The Minnesota water buffer law was originally passed in 2015 and is scheduled to take effect on Nov. 1 of this year. Unfortunately, the law is just not ready to be implemented.
The buffer law requires Minnesota's farmers to remove land from crop production along water bodies and ditches and turn the strips into perennial cover buffers. The buffers will contain runoff from farm fields and help improve overall water quality. While farmers agree with the intent of the law, there are many issues that still must be addressed. Tens of thousands of acres of Minnesota's productive farmland will be affected by this new law, and it's important that everyone understands what compliance means before we can move forward.
Various state officials have acknowledged that the implementation of the buffer law would be complicated. That's been validated by many who say they are currently confused by definitions for public and private ditches. And although the law passed two years ago, buffer law guidelines, including approved alternative practices, were only released last month with more information yet to come. The late release of this information makes it extremely difficult to decide on and implement alternatives since most farmers are now beginning their busiest time of the year through the fall harvest.
In addition to the many unanswered questions, the current law lacks suitable compensation for removing farmland from production. The taking of productive farmland without some compensation or tax relief is especially troubling at a time when farmers are experiencing multiple years of low prices and financial stress.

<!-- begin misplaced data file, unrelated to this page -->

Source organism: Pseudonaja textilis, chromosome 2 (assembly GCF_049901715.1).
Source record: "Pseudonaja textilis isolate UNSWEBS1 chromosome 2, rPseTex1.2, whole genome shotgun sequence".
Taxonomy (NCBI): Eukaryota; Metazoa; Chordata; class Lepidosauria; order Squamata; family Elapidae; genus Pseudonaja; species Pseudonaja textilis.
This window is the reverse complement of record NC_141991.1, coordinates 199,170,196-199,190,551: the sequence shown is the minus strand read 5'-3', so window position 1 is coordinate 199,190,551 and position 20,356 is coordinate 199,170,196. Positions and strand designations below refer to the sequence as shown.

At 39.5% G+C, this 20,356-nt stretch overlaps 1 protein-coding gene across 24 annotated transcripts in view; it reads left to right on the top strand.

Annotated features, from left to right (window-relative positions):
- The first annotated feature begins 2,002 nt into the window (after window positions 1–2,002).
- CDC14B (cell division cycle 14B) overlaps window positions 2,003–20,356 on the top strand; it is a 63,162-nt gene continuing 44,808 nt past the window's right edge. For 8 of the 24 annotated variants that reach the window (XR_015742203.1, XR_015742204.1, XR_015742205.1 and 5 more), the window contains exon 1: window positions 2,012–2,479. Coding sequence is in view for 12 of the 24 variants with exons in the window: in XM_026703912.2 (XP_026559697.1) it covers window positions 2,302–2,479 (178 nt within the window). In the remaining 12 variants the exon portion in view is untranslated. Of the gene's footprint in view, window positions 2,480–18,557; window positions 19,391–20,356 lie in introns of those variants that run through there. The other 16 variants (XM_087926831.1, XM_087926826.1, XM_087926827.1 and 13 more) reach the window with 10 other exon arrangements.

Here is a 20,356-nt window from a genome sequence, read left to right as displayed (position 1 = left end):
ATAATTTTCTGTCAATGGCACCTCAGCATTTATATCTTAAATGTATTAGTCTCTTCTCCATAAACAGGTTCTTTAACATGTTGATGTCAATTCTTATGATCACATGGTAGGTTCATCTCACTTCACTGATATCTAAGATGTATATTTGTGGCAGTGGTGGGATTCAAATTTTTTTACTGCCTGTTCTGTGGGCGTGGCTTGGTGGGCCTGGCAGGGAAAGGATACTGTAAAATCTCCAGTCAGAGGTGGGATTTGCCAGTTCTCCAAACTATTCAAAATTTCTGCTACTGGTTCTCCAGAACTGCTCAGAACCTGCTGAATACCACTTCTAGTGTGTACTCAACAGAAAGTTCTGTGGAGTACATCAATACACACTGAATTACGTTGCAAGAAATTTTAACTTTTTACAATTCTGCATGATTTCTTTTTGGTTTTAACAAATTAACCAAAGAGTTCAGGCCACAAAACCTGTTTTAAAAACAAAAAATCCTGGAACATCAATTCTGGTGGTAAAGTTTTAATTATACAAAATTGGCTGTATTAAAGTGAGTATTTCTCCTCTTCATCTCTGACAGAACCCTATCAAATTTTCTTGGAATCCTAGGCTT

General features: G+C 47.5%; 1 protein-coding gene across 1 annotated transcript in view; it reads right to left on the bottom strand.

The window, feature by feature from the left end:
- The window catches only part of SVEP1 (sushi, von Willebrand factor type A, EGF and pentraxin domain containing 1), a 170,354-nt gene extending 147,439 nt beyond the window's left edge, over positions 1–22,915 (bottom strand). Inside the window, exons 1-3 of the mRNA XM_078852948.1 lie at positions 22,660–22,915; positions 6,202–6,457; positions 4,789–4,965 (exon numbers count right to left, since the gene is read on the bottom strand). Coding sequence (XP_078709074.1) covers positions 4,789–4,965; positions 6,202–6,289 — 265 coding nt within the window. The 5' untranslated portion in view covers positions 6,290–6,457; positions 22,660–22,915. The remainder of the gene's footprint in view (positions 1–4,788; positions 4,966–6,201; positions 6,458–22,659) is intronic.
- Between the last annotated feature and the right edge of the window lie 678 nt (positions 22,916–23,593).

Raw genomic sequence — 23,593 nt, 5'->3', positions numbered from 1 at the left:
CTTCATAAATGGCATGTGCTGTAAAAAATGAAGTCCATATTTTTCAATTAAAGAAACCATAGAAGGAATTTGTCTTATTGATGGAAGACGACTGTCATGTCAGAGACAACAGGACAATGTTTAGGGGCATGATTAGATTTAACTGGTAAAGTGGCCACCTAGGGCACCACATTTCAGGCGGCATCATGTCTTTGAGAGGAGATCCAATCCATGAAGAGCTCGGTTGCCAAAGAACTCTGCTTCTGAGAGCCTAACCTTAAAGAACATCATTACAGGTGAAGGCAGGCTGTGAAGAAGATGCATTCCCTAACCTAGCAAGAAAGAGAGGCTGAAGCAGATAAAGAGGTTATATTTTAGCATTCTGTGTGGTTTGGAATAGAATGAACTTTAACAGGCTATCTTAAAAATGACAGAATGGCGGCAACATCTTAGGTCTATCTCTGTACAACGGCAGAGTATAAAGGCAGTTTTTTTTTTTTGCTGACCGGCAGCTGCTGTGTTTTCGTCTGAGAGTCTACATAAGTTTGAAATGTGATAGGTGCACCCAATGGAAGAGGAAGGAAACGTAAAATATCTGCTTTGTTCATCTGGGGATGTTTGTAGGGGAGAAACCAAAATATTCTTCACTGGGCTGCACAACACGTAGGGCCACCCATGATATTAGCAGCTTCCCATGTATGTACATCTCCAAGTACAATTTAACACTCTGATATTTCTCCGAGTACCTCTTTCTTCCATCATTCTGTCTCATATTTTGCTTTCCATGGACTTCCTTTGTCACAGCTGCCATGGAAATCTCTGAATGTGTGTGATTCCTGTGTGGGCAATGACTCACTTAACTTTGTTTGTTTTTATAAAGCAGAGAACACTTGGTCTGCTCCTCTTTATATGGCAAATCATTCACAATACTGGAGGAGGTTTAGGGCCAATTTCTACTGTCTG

For this and other reasons, 18 major Minnesota farm and agricultural organizations, and several local government officials representing rural counties, signed onto a joint letter to Gov. Mark Dayton and legislative leaders urgently requesting that they make needed modifications to the water buffer law by the end of the legislative session on May 22 and delay its implementation date to give local governments and farmers enough time to comply. The letter includes a diverse group of organizations including various grain, livestock and poultry commodity organizations and cooperatives and county commissioners, who will be involved in implementing the law.
We are not asking for a repeal of the water buffer law — but we must face the fact that it is not ready for implementation this year. Delaying implementation will allow farmers and local officials more time to understand the law and its recently released guidelines, and make appropriate plans to comply with its provisions. More important, an improved water buffer law will help farmers, government officials and rural communities move forward and work together toward improving and protecting our state's water resources.
Minnesota's farming and agriculture community continually work to become better stewards of the land not just because they and their families live on the land, but also because it preserves the land and water for future generations. This philosophy is one reason why the Minnesota Corn Growers Association (MCGA) embraced a bold vision last fall to see Minnesota corn farmers become the most sustainable and environmentally responsible farmers in the nation.
Let's take the time to make the needed modifications to the water buffer law and provide both local government officials and farmers the information and tools they need to ensure that the law meets our shared goal of improved water quality.
Harold Wolle farms in Watonwan County near St. James and is president of the Minnesota Corn Growers Association. Randy Kramer is a county commissioner in Renville County and former chairman of the Minnesota Board of Water & Soil Resources.